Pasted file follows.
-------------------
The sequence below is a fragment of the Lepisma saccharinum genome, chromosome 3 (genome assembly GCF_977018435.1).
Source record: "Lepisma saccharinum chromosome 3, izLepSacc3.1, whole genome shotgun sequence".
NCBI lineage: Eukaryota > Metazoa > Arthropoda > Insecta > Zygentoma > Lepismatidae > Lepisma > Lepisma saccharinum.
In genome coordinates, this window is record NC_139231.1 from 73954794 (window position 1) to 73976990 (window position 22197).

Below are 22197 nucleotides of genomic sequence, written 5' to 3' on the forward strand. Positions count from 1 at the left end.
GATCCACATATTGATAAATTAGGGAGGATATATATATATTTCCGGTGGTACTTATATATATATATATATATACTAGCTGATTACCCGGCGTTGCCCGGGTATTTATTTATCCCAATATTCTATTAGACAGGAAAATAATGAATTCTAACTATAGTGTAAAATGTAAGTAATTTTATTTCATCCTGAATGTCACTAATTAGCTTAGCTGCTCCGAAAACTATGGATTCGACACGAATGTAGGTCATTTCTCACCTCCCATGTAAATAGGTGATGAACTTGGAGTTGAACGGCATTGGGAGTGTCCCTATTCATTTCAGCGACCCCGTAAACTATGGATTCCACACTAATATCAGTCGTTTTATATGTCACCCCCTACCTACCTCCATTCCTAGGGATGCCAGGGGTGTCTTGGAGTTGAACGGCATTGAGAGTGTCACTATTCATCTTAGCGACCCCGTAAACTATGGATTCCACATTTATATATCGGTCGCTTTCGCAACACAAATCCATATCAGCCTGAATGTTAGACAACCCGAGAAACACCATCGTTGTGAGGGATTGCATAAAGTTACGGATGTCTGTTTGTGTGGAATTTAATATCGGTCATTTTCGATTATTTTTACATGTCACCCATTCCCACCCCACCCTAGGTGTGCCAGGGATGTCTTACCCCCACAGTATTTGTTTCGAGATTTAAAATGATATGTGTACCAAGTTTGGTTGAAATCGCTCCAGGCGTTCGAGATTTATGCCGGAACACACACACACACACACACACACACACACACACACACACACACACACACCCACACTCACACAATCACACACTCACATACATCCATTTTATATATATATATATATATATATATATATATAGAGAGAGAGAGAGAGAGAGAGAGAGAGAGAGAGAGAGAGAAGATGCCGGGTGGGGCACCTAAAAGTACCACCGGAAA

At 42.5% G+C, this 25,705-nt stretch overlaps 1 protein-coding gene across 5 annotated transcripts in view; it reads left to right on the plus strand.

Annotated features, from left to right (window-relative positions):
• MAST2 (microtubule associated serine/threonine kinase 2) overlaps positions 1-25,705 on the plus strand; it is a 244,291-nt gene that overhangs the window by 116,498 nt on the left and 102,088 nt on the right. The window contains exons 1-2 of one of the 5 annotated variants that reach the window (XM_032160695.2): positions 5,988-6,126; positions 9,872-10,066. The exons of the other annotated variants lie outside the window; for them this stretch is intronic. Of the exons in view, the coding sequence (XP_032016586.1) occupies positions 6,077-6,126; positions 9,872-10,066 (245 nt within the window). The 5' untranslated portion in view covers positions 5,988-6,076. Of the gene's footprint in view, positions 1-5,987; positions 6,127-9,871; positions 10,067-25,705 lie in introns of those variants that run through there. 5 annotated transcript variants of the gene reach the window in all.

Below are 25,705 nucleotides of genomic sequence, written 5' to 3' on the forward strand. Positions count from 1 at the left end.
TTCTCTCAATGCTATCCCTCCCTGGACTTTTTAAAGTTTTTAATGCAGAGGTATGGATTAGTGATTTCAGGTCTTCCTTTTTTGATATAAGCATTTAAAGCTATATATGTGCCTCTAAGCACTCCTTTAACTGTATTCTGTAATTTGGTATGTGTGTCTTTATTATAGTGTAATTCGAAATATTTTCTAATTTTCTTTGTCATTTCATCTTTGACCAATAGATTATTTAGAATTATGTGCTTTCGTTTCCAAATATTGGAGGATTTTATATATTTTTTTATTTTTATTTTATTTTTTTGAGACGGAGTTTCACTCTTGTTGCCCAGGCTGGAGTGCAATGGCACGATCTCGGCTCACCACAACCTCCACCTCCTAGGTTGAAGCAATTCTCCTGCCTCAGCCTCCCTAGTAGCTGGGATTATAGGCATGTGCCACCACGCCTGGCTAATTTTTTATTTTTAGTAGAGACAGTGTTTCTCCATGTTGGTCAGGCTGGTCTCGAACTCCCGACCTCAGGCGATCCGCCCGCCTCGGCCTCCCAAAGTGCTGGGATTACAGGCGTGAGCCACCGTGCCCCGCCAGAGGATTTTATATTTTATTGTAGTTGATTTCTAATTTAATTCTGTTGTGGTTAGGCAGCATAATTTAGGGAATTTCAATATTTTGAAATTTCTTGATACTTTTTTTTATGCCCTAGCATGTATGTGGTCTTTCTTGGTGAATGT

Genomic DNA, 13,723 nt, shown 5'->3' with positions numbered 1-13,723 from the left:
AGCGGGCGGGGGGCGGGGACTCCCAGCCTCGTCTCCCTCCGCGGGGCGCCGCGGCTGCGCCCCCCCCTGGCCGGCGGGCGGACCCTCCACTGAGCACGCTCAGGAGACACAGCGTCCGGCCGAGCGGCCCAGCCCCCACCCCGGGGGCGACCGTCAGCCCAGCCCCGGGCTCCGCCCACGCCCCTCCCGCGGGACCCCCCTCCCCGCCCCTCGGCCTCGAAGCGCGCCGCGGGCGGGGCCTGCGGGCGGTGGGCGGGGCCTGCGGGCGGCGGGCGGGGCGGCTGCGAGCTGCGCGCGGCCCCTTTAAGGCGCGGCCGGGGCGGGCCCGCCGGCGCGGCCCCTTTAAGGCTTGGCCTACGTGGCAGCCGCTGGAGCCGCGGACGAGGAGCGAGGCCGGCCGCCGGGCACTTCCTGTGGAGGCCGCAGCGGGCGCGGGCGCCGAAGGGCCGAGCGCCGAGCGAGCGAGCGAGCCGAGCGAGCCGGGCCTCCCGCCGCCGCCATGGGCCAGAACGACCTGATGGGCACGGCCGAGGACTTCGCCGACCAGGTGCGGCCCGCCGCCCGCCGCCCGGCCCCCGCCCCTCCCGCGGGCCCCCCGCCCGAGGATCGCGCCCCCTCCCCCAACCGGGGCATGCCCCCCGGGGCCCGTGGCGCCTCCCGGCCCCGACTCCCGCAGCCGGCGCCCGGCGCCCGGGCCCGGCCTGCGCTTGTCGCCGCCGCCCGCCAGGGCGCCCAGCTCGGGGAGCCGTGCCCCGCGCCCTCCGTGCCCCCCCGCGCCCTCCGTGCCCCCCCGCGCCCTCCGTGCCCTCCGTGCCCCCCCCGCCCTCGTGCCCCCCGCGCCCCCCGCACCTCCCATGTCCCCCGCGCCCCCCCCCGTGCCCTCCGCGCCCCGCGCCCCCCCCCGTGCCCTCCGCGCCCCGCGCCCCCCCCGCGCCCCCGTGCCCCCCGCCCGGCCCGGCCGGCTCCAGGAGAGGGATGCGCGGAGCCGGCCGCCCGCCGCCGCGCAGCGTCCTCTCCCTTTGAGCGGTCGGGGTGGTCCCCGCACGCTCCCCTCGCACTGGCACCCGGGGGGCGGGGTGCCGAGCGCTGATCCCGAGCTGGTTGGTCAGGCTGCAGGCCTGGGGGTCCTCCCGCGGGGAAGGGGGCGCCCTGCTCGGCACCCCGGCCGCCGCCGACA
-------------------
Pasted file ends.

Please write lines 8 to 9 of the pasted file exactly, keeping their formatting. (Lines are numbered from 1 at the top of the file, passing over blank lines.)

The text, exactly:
Annotated features, from left to right (window-relative positions):
• MAST2 (microtubule associated serine/threonine kinase 2) overlaps positions 1-25,705 on the plus strand; it is a 244,291-nt gene that overhangs the window by 116,498 nt on the left and 102,088 nt on the right. The window contains exons 1-2 of one of the 5 annotated variants that reach the window (XM_032160695.2): positions 5,988-6,126; positions 9,872-10,066. The exons of the other annotated variants lie outside the window; for them this stretch is intronic. Of the exons in view, the coding sequence (XP_032016586.1) occupies positions 6,077-6,126; positions 9,872-10,066 (245 nt within the window). The 5' untranslated portion in view covers positions 5,988-6,076. Of the gene's footprint in view, positions 1-5,987; positions 6,127-9,871; positions 10,067-25,705 lie in introns of those variants that run through there. 5 annotated transcript variants of the gene reach the window in all.